I spent a hot July week teaching a doctor of ministry course at Bethel Theological Seminary. Since I was both educated in the classrooms and married in the chapel of Bethel, it was a nostalgic week. It was also pedagogically satisfying. I came away with a couple of impressions.
For one, I was impressed with the process of continuing education for pastors. Some gainsay the four-day seminar approach, questioning whether twenty hours of concentrated class time allows in-depth examination of a topic broad enough to be considered a class. From my summer's experience, though, I disagree. The concentrated time allows some things to happen that the more traditional format of three fifty-minute classes per week doesn't allow. The problem of lack of carryover and continuity from one class to another is avoided. Interpersonal dynamics are heightened; one can see the we're-all-in-this-together attitude, normally associated with crisis, develop from almost the first three-hour class session.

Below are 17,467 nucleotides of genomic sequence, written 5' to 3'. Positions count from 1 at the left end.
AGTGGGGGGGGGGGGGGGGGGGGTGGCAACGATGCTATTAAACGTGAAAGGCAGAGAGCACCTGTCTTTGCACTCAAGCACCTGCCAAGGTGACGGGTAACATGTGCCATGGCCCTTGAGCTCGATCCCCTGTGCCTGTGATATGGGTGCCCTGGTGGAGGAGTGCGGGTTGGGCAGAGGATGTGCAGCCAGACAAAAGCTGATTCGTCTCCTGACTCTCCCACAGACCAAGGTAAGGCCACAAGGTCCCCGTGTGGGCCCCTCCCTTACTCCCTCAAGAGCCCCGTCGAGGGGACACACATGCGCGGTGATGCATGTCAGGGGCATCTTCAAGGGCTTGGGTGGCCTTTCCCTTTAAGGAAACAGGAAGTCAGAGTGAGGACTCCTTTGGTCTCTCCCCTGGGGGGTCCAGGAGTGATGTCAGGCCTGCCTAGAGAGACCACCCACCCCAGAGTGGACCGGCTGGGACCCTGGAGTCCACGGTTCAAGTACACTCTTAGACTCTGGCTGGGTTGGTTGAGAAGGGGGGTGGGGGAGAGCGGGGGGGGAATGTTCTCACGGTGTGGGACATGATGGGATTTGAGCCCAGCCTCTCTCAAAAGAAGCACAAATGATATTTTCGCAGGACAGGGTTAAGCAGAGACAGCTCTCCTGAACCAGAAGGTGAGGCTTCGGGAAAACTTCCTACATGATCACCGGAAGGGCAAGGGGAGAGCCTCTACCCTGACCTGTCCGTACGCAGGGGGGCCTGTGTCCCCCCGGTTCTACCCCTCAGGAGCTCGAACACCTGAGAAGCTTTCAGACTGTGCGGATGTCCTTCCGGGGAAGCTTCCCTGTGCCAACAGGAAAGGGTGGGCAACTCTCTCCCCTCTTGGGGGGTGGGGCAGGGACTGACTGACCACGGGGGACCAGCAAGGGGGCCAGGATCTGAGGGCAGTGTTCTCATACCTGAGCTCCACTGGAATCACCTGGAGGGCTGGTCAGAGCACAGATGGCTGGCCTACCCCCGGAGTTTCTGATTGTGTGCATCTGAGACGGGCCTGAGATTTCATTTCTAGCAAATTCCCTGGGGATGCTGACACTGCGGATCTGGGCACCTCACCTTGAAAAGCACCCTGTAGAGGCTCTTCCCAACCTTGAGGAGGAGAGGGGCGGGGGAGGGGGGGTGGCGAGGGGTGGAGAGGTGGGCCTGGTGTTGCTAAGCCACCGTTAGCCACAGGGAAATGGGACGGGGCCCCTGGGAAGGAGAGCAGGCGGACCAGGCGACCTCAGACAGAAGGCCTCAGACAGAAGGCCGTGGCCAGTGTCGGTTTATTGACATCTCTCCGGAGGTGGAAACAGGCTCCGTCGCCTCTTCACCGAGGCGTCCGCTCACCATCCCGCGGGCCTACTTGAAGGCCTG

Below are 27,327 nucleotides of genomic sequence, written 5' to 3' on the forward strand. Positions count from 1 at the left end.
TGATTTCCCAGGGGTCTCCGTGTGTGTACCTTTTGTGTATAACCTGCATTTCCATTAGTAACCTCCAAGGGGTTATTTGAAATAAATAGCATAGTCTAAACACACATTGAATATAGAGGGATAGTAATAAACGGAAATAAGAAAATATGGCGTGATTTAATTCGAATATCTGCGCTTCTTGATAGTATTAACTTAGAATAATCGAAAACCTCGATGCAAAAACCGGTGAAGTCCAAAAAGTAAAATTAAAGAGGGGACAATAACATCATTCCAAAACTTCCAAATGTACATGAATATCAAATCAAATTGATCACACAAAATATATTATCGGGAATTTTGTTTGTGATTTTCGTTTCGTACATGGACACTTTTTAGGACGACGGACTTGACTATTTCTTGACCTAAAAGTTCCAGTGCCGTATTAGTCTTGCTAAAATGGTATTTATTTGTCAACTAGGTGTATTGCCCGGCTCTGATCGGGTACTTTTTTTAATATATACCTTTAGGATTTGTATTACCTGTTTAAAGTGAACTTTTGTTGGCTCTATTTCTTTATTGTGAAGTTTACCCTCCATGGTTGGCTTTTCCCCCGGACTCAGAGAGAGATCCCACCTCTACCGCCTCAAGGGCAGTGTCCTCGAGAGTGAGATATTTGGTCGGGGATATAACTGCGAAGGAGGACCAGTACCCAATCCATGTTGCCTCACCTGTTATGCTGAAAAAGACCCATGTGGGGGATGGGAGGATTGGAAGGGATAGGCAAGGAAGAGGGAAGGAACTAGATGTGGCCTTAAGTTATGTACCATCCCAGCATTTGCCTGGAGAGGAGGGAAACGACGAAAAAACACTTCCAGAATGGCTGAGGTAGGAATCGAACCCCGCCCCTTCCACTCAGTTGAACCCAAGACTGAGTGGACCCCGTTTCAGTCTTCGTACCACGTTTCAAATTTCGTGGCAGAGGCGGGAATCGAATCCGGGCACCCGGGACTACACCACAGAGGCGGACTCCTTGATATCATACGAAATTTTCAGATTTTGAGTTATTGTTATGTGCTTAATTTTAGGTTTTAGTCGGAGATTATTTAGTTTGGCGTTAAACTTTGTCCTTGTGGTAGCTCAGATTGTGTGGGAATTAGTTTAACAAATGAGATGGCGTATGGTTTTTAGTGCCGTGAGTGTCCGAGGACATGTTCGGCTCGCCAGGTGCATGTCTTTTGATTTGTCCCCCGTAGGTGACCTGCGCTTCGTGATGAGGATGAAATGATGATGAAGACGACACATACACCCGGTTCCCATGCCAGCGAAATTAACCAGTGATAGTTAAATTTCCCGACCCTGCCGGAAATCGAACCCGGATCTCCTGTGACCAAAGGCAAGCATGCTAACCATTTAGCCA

Of course, ...1